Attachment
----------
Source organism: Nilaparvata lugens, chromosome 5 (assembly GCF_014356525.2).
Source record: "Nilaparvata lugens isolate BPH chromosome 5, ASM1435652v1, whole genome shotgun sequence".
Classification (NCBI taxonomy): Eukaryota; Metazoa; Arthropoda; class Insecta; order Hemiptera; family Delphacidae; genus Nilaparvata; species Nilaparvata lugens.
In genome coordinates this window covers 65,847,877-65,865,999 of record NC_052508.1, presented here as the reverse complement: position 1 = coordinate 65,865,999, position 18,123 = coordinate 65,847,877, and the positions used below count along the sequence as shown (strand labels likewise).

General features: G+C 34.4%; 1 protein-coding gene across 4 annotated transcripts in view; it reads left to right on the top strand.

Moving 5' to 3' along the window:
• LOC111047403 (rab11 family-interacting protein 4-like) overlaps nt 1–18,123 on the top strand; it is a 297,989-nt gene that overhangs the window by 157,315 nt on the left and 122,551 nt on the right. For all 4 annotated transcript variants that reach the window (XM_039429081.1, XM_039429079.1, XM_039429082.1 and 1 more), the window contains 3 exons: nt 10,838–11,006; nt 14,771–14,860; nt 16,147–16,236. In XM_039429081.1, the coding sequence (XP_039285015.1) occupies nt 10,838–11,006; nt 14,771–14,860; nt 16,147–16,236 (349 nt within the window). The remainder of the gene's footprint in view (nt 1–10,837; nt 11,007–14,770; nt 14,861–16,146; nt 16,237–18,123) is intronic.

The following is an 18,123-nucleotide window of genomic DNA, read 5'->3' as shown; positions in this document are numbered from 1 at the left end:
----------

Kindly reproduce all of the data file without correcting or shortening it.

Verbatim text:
Source organism: Nilaparvata lugens, chromosome 5 (assembly GCF_014356525.2).
Source record: "Nilaparvata lugens isolate BPH chromosome 5, ASM1435652v1, whole genome shotgun sequence".
Classification (NCBI taxonomy): Eukaryota; Metazoa; Arthropoda; class Insecta; order Hemiptera; family Delphacidae; genus Nilaparvata; species Nilaparvata lugens.
In genome coordinates this window covers 65,847,877-65,865,999 of record NC_052508.1, presented here as the reverse complement: position 1 = coordinate 65,865,999, position 18,123 = coordinate 65,847,877, and the positions used below count along the sequence as shown (strand labels likewise).

General features: G+C 34.4%; 1 protein-coding gene across 4 annotated transcripts in view; it reads left to right on the top strand.

Moving 5' to 3' along the window:
• LOC111047403 (rab11 family-interacting protein 4-like) overlaps nt 1–18,123 on the top strand; it is a 297,989-nt gene that overhangs the window by 157,315 nt on the left and 122,551 nt on the right. For all 4 annotated transcript variants that reach the window (XM_039429081.1, XM_039429079.1, XM_039429082.1 and 1 more), the window contains 3 exons: nt 10,838–11,006; nt 14,771–14,860; nt 16,147–16,236. In XM_039429081.1, the coding sequence (XP_039285015.1) occupies nt 10,838–11,006; nt 14,771–14,860; nt 16,147–16,236 (349 nt within the window). The remainder of the gene's footprint in view (nt 1–10,837; nt 11,007–14,770; nt 14,861–16,146; nt 16,237–18,123) is intronic.

The following is an 18,123-nucleotide window of genomic DNA, read 5'->3' as shown; positions in this document are numbered from 1 at the left end: